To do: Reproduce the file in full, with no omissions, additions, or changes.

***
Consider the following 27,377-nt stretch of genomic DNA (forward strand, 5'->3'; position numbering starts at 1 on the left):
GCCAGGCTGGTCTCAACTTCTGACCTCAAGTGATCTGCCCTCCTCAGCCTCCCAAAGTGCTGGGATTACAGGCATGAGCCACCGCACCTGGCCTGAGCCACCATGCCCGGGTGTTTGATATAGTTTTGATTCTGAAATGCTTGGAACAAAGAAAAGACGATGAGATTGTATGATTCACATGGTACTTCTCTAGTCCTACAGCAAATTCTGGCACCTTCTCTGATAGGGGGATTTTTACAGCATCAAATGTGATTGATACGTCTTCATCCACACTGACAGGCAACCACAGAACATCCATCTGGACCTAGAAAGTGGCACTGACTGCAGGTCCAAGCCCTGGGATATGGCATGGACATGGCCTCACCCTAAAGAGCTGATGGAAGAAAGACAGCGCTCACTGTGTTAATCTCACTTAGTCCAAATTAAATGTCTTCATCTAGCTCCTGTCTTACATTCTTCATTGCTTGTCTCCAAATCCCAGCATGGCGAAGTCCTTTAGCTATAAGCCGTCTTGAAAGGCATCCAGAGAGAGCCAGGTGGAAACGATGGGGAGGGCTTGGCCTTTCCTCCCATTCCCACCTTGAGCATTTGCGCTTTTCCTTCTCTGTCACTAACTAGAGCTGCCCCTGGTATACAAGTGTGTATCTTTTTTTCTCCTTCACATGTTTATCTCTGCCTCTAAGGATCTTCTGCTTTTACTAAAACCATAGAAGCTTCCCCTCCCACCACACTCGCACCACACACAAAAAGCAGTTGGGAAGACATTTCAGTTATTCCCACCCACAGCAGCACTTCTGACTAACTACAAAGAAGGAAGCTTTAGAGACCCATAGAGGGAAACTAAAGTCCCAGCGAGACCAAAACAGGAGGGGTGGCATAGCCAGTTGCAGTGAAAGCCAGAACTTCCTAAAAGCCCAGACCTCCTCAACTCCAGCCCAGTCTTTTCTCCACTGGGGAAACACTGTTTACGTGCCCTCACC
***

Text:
Consider the following 27,377-nt stretch of genomic DNA (forward strand, 5'->3'; position numbering starts at 1 on the left):
GCCAGGCTGGTCTCAACTTCTGACCTCAAGTGATCTGCCCTCCTCAGCCTCCCAAAGTGCTGGGATTACAGGCATGAGCCACCGCACCTGGCCTGAGCCACCATGCCCGGGTGTTTGATATAGTTTTGATTCTGAAATGCTTGGAACAAAGAAAAGACGATGAGATTGTATGATTCACATGGTACTTCTCTAGTCCTACAGCAAATTCTGGCACCTTCTCTGATAGGGGGATTTTTACAGCATCAAATGTGATTGATACGTCTTCATCCACACTGACAGGCAACCACAGAACATCCATCTGGACCTAGAAAGTGGCACTGACTGCAGGTCCAAGCCCTGGGATATGGCATGGACATGGCCTCACCCTAAAGAGCTGATGGAAGAAAGACAGCGCTCACTGTGTTAATCTCACTTAGTCCAAATTAAATGTCTTCATCTAGCTCCTGTCTTACATTCTTCATTGCTTGTCTCCAAATCCCAGCATGGCGAAGTCCTTTAGCTATAAGCCGTCTTGAAAGGCATCCAGAGAGAGCCAGGTGGAAACGATGGGGAGGGCTTGGCCTTTCCTCCCATTCCCACCTTGAGCATTTGCGCTTTTCCTTCTCTGTCACTAACTAGAGCTGCCCCTGGTATACAAGTGTGTATCTTTTTTTCTCCTTCACATGTTTATCTCTGCCTCTAAGGATCTTCTGCTTTTACTAAAACCATAGAAGCTTCCCCTCCCACCACACTCGCACCACACACAAAAAGCAGTTGGGAAGACATTTCAGTTATTCCCACCCACAGCAGCACTTCTGACTAACTACAAAGAAGGAAGCTTTAGAGACCCATAGAGGGAAACTAAAGTCCCAGCGAGACCAAAACAGGAGGGGTGGCATAGCCAGTTGCAGTGAAAGCCAGAACTTCCTAAAAGCCCAGACCTCCTCAACTCCAGCCCAGTCTTTTCTCCACTGGGGAAACACTGTTTACGTGCCCTCACC